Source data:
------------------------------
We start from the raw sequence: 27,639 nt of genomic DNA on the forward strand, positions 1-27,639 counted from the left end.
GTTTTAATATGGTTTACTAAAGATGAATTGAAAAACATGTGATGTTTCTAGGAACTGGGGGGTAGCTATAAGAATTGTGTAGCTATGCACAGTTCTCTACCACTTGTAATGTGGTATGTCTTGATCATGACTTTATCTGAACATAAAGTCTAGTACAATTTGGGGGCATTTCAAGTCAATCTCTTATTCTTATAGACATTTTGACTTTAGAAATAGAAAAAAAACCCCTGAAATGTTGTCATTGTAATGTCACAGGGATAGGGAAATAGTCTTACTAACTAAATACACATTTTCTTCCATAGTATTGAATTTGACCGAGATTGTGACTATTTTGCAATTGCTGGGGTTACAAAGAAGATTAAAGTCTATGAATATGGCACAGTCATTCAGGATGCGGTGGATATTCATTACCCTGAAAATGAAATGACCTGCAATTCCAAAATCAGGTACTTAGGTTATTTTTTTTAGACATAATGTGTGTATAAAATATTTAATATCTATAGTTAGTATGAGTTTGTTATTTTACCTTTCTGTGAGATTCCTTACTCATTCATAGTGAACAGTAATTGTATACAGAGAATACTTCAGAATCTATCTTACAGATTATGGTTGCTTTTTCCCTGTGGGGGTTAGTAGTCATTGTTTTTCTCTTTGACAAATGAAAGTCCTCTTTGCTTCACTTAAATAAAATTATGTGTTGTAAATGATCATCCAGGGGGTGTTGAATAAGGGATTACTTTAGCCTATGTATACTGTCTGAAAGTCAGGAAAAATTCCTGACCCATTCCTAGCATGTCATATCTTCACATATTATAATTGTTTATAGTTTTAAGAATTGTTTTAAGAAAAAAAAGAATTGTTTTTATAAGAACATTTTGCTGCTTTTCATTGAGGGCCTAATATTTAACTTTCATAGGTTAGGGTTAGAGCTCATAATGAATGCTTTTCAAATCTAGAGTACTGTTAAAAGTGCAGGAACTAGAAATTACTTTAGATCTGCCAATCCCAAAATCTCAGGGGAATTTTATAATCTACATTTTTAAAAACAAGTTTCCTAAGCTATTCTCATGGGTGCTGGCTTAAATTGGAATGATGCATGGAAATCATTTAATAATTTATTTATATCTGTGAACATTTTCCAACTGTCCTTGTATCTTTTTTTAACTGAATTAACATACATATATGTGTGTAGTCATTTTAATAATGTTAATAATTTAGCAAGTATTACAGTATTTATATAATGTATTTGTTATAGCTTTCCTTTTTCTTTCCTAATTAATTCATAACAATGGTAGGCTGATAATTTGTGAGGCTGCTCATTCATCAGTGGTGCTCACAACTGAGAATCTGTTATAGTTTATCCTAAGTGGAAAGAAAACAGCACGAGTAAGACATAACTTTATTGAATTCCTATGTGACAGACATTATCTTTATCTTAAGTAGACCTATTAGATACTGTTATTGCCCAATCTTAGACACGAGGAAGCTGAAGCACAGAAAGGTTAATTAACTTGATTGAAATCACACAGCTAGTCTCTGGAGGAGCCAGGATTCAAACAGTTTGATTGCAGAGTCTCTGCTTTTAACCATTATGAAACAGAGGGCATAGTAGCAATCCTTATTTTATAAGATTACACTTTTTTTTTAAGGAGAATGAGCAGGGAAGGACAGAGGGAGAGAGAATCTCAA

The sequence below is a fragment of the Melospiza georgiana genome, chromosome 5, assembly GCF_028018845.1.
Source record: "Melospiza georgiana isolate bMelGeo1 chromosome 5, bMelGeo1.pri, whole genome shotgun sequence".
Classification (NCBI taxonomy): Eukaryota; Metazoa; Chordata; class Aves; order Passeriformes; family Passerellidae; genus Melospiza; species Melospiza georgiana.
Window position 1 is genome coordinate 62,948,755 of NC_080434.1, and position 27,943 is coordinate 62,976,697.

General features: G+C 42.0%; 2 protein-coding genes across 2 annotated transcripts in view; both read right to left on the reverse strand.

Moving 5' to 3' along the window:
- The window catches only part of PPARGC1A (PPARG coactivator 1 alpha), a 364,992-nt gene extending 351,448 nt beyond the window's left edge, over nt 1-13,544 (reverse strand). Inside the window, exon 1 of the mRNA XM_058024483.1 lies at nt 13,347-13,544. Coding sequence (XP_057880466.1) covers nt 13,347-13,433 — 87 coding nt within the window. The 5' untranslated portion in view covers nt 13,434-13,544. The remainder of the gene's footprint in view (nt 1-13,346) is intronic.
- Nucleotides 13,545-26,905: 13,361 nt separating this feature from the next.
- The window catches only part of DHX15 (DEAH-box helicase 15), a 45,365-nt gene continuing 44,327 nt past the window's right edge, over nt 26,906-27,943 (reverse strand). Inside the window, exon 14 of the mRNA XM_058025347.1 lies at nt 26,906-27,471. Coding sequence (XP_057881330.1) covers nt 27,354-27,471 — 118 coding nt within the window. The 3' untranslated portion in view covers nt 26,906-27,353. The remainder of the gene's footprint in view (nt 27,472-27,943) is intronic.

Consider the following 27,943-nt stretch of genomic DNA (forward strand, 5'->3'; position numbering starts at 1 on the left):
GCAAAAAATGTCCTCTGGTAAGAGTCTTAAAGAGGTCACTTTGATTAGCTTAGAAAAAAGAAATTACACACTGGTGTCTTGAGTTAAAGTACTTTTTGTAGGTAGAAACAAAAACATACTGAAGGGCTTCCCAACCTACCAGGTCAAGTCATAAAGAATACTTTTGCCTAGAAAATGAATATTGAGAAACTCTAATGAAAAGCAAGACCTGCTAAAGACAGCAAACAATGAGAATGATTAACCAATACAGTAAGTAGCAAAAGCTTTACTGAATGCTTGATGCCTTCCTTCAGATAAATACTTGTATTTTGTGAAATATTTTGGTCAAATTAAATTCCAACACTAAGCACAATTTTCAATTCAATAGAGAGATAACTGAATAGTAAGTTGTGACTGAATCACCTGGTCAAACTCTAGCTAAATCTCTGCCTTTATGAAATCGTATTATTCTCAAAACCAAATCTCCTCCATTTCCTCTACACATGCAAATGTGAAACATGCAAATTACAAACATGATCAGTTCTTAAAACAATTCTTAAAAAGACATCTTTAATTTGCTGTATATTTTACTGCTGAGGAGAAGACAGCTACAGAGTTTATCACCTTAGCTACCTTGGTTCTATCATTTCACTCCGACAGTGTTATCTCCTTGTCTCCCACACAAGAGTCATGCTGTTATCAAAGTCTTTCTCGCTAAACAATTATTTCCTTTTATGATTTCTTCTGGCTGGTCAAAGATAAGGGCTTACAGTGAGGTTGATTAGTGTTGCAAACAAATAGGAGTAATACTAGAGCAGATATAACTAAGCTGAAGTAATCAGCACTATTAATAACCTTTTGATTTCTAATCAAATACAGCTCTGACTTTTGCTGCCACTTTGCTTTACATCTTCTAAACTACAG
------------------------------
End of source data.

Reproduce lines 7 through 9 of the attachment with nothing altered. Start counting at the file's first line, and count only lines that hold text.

General features: G+C 42.0%; 2 protein-coding genes across 2 annotated transcripts in view; both read right to left on the reverse strand.

Moving 5' to 3' along the window:
- The window catches only part of PPARGC1A (PPARG coactivator 1 alpha), a 364,992-nt gene extending 351,448 nt beyond the window's left edge, over nt 1-13,544 (reverse strand). Inside the window, exon 1 of the mRNA XM_058024483.1 lies at nt 13,347-13,544. Coding sequence (XP_057880466.1) covers nt 13,347-13,433 — 87 coding nt within the window. The 5' untranslated portion in view covers nt 13,434-13,544. The remainder of the gene's footprint in view (nt 1-13,346) is intronic.